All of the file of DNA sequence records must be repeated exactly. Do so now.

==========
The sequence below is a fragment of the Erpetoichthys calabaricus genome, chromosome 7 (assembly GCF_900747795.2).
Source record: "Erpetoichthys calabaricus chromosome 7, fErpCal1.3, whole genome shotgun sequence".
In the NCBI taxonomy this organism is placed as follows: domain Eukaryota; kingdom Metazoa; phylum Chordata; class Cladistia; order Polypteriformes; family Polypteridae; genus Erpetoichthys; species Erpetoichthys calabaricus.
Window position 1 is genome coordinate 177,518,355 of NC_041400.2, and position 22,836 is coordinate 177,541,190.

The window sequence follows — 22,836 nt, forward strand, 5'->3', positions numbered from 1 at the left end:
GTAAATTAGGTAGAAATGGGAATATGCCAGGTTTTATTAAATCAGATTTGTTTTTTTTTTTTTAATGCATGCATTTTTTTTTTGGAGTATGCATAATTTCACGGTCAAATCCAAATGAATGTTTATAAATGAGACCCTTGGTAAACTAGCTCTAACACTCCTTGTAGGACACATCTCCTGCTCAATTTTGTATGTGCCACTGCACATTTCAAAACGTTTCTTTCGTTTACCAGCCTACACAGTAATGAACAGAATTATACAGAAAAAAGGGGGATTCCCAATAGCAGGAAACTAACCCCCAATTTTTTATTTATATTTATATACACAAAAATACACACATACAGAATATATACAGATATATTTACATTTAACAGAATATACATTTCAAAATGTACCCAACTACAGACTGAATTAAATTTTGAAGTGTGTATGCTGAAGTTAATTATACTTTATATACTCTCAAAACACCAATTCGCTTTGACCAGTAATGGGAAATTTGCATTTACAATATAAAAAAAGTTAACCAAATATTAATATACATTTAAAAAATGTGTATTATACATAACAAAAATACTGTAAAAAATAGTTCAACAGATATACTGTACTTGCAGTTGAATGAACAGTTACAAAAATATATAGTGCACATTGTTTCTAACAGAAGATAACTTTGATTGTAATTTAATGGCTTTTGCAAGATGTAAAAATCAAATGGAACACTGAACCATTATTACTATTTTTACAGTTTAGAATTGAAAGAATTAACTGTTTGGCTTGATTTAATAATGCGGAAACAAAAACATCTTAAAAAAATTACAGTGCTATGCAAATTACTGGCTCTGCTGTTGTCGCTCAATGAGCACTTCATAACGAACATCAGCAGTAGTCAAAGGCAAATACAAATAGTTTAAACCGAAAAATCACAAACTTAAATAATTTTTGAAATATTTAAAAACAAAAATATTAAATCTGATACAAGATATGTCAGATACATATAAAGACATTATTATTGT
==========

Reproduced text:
The sequence below is a fragment of the Erpetoichthys calabaricus genome, chromosome 7 (assembly GCF_900747795.2).
Source record: "Erpetoichthys calabaricus chromosome 7, fErpCal1.3, whole genome shotgun sequence".
In the NCBI taxonomy this organism is placed as follows: domain Eukaryota; kingdom Metazoa; phylum Chordata; class Cladistia; order Polypteriformes; family Polypteridae; genus Erpetoichthys; species Erpetoichthys calabaricus.
Window position 1 is genome coordinate 177,518,355 of NC_041400.2, and position 22,836 is coordinate 177,541,190.

The window sequence follows — 22,836 nt, forward strand, 5'->3', positions numbered from 1 at the left end:
GTAAATTAGGTAGAAATGGGAATATGCCAGGTTTTATTAAATCAGATTTGTTTTTTTTTTTTTAATGCATGCATTTTTTTTTTGGAGTATGCATAATTTCACGGTCAAATCCAAATGAATGTTTATAAATGAGACCCTTGGTAAACTAGCTCTAACACTCCTTGTAGGACACATCTCCTGCTCAATTTTGTATGTGCCACTGCACATTTCAAAACGTTTCTTTCGTTTACCAGCCTACACAGTAATGAACAGAATTATACAGAAAAAAGGGGGATTCCCAATAGCAGGAAACTAACCCCCAATTTTTTATTTATATTTATATACACAAAAATACACACATACAGAATATATACAGATATATTTACATTTAACAGAATATACATTTCAAAATGTACCCAACTACAGACTGAATTAAATTTTGAAGTGTGTATGCTGAAGTTAATTATACTTTATATACTCTCAAAACACCAATTCGCTTTGACCAGTAATGGGAAATTTGCATTTACAATATAAAAAAAGTTAACCAAATATTAATATACATTTAAAAAATGTGTATTATACATAACAAAAATACTGTAAAAAATAGTTCAACAGATATACTGTACTTGCAGTTGAATGAACAGTTACAAAAATATATAGTGCACATTGTTTCTAACAGAAGATAACTTTGATTGTAATTTAATGGCTTTTGCAAGATGTAAAAATCAAATGGAACACTGAACCATTATTACTATTTTTACAGTTTAGAATTGAAAGAATTAACTGTTTGGCTTGATTTAATAATGCGGAAACAAAAACATCTTAAAAAAATTACAGTGCTATGCAAATTACTGGCTCTGCTGTTGTCGCTCAATGAGCACTTCATAACGAACATCAGCAGTAGTCAAAGGCAAATACAAATAGTTTAAACCGAAAAATCACAAACTTAAATAATTTTTGAAATATTTAAAAACAAAAATATTAAATCTGATACAAGATATGTCAGATACATATAAAGACATTATTATTGT